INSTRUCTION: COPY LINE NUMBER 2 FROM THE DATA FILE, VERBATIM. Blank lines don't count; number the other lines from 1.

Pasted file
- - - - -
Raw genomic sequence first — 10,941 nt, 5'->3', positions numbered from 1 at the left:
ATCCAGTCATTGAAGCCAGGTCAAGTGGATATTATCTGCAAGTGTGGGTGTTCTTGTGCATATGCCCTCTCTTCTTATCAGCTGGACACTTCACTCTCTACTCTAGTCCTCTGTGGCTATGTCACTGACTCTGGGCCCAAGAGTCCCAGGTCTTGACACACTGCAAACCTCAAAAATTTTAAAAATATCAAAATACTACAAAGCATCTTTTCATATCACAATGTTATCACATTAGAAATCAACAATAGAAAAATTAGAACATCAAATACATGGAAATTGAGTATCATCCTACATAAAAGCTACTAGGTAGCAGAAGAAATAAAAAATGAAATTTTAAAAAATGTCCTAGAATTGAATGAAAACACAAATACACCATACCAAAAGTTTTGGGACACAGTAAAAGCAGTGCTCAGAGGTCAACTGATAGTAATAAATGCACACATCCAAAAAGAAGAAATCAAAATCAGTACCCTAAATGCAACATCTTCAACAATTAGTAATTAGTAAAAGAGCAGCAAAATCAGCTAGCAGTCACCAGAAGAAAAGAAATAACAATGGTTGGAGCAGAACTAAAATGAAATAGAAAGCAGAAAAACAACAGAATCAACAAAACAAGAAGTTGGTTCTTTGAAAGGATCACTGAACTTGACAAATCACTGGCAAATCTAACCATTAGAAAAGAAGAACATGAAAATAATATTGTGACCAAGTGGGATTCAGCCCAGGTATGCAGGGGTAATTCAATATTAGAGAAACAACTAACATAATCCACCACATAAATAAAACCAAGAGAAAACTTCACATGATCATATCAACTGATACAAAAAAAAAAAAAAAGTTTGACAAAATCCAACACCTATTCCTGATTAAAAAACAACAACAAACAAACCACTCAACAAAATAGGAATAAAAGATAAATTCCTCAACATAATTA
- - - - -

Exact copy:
ATCCAGTCATTGAAGCCAGGTCAAGTGGATATTATCTGCAAGTGTGGGTGTTCTTGTGCATATGCCCTCTCTTCTTATCAGCTGGACACTTCACTCTCTACTCTAGTCCTCTGTGGCTATGTCACTGACTCTGGGCCCAAGAGTCCCAGGTCTTGACACACTGCAAACCTCAAAAATTTTAAAAATATCAAAATACTACAAAGCATCTTTTCATATCACAATGTTATCACATTAGAAATCAACAATAGAAAAATTAGAACATCAAATACATGGAAATTGAGTATCATCCTACATAAAAGCTACTAGGTAGCAGAAGAAATAAAAAATGAAATTTTAAAAAATGTCCTAGAATTGAATGAAAACACAAATACACCATACCAAAAGTTTTGGGACACAGTAAAAGCAGTGCTCAGAGGTCAACTGATAGTAATAAATGCACACATCCAAAAAGAAGAAATCAAAATCAGTACCCTAAATGCAACATCTTCAACAATTAGTAATTAGTAAAAGAGCAGCAAAATCAGCTAGCAGTCACCAGAAGAAAAGAAATAACAATGGTTGGAGCAGAACTAAAATGAAATAGAAAGCAGAAAAACAACAGAATCAACAAAACAAGAAGTTGGTTCTTTGAAAGGATCACTGAACTTGACAAATCACTGGCAAATCTAACCATTAGAAAAGAAGAACATGAAAATAATATTGTGACCAAGTGGGATTCAGCCCAGGTATGCAGGGGTAATTCAATATTAGAGAAACAACTAACATAATCCACCACATAAATAAAACCAAGAGAAAACTTCACATGATCATATCAACTGATACAAAAAAAAAAAAAAAGTTTGACAAAATCCAACACCTATTCCTGATTAAAAAACAACAACAAACAAACCACTCAACAAAATAGGAATAAAAGATAAATTCCTCAACATAATTA